Certainly another interesting day out there and real fun for the weather geeks. As we said yesterday, this looked like just another winter weather storm, slightly elevated wind speeds but not as strong as the TV and radio folks would like to have us believe. As I write, the barometer here as well as in the Straits, and along the coast has started to go up which should indicate that this low-pressure system has started to arc away from the coast. In some cases rising rapidly which can be as bad as falling rapidly so we’ll watch those stations. The coastal buffer zone once again is helping to diminish wind speeds over the interior of Western Washington. Note the chart for Cape Elizabeth, which I will try to update before sending this out. I’ve also included the Langley Hill Doppler radar image because you can really see where the low-pressure is centered off our coast, especially if you run the “Reflectivity Loop.” It is clearly moving away from the coast.
As you can see from the surface charts everything is pointing towards a post frontal kind of weekend. I think given the option I probably wouldn’t head out this afternoon and instead just get the boat ready to go tomorrow, late morning. For the north, central, and south Sound expect 15-25 knots for south-southwesterly until mid to late afternoon. Before going anywhere, check the station reports on your VHF. Remember that the definition of heavy weather is the point at which you don’t feel comfortable with you, your crew or your vessel being able to handle the conditions. No harm in just spending a comfortable weekend at the dock getting caught up on boat chores or reading those owner’s manuals.
By Sunday things will ease off in the Sound however along the coast we’ll start to feel the effects of yet another low-pressure system headed our way. Check the 48 hour surface chart. More lows are out there however they are starting to weaken and as we saw this week, the closer they get to our coastal buffer zone, the weaker they become. There is some hope for better weather after all. The downside is in the 500MB charts which have the jet stream well to the south of us which is actually going to allow more moisture into California and keep us cooler and wetter than normal.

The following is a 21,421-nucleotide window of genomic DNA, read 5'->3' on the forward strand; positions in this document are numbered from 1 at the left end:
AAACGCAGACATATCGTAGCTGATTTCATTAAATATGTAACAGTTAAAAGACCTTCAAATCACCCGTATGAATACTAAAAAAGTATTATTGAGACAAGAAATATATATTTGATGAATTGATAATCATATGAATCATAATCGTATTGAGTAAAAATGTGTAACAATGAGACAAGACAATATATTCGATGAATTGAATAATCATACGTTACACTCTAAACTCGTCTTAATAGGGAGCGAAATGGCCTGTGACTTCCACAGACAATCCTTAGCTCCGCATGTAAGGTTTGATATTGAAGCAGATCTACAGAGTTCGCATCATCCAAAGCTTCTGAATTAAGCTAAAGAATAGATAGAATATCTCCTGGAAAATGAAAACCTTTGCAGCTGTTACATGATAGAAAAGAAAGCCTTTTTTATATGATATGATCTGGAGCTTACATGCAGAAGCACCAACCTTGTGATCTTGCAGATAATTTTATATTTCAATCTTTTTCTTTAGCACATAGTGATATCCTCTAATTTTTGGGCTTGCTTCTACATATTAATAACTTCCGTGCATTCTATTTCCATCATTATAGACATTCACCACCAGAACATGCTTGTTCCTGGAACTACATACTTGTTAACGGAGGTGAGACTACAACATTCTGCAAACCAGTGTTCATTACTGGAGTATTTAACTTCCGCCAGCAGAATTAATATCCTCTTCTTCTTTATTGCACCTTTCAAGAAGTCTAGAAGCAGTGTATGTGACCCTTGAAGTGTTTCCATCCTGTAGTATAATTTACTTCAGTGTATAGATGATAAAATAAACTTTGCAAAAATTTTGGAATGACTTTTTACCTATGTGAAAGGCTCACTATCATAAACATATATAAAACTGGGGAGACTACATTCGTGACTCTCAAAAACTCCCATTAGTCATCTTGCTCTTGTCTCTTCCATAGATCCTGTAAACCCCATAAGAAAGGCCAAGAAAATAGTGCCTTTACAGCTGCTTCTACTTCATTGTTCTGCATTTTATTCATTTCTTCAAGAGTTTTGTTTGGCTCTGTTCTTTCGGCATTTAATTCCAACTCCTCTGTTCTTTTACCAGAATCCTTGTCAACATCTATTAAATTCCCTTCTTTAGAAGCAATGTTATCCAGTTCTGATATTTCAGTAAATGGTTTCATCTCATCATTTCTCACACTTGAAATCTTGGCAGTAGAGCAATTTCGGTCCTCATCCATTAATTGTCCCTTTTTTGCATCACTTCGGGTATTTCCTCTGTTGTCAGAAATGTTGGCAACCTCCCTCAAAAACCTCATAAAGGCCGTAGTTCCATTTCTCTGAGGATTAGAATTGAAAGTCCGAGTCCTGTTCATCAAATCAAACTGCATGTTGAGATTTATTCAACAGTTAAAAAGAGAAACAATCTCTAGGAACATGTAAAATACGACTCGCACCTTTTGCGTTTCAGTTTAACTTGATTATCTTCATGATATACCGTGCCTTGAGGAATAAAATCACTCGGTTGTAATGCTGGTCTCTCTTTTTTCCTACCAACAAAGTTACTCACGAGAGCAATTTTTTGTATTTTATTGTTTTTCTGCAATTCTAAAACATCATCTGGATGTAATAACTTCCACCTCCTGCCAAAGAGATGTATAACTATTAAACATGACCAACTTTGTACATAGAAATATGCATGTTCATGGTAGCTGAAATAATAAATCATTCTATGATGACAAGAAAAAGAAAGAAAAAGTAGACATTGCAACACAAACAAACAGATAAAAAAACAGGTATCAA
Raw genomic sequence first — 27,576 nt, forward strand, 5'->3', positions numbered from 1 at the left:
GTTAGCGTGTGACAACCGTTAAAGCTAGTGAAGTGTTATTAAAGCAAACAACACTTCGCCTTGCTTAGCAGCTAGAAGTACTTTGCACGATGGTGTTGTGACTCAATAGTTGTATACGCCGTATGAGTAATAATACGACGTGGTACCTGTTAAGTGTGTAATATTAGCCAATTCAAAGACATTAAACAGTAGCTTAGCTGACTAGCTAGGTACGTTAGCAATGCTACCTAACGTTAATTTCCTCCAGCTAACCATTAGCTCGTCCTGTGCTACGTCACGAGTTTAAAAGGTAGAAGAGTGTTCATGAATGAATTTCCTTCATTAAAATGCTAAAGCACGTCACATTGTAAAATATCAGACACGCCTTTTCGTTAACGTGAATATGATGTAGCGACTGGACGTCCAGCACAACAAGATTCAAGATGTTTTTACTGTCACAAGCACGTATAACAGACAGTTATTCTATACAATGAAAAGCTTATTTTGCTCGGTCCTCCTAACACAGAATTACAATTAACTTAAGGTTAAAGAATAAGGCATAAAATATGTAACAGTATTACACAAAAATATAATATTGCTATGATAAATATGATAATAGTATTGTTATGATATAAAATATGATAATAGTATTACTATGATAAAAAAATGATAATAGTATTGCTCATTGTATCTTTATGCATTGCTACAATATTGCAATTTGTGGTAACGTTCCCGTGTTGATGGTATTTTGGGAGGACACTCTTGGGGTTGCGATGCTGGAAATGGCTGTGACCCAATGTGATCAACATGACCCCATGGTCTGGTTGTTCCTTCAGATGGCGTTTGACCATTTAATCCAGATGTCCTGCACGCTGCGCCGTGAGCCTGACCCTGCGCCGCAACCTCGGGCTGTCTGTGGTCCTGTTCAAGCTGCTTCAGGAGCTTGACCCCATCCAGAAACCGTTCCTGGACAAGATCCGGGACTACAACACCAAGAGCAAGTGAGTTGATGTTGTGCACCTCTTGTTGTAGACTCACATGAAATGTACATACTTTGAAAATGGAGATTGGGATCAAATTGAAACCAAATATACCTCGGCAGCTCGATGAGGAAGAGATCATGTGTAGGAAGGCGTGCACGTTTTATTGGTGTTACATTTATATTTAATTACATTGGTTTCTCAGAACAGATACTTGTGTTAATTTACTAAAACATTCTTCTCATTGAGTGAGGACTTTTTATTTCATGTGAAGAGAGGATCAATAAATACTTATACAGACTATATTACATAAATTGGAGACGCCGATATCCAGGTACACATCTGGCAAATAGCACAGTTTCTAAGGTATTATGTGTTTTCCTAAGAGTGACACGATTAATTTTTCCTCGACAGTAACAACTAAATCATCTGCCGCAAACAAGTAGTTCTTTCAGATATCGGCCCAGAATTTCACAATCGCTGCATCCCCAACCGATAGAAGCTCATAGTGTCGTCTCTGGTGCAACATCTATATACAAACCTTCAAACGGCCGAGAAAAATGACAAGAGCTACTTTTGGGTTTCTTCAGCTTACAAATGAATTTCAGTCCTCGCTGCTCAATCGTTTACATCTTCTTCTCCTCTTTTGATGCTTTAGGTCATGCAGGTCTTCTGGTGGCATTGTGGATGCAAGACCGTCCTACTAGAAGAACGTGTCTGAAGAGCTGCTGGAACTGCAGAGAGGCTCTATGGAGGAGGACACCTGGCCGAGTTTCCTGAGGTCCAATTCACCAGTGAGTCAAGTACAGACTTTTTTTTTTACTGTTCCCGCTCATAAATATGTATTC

For PSSR at Shilshole, the boats and crews that like breezy conditions are going to love Saturday. The challenge will be where CYC sets the start-finish line. That’s because even though the conditions are post-frontal, in other words, a southwesterly flow over the Sound, you will still have a very localized southeasterly coming out of the Ship Canal. This challenge will be compounded by stronger shifts to the southwest as the day goes on and the breeze starts to ease. Very tactical and challenging racing for sure.
I had a request from my friend Peter Salusbury up in Vancouver to gaze deeply into the crystal ball to see what conditions we may have for the best long distance race in the Pacific Northwest, South Straits of Georgia which will be starting on Friday, the 14th of April. Needless to say, if it had started today it would have been quite a thrash but then again we’ve come to expect this of that race. While the 11 April chart continues to show what appears to be an unrelenting string of low-pressure systems out there, they are really starting to weaken, except for that monster 972MB low on the International Dateline. It, however, is not moving our way so at this point conditions are looking relatively benign. Doesn’t mean you can slack off in your safety preparation, however. I’ve included the Navy charts for Friday and Saturday next weekend. I’ll have a special South Straits forecast on Thursday with a weekend post on Friday.
Have a safe and fun weekend!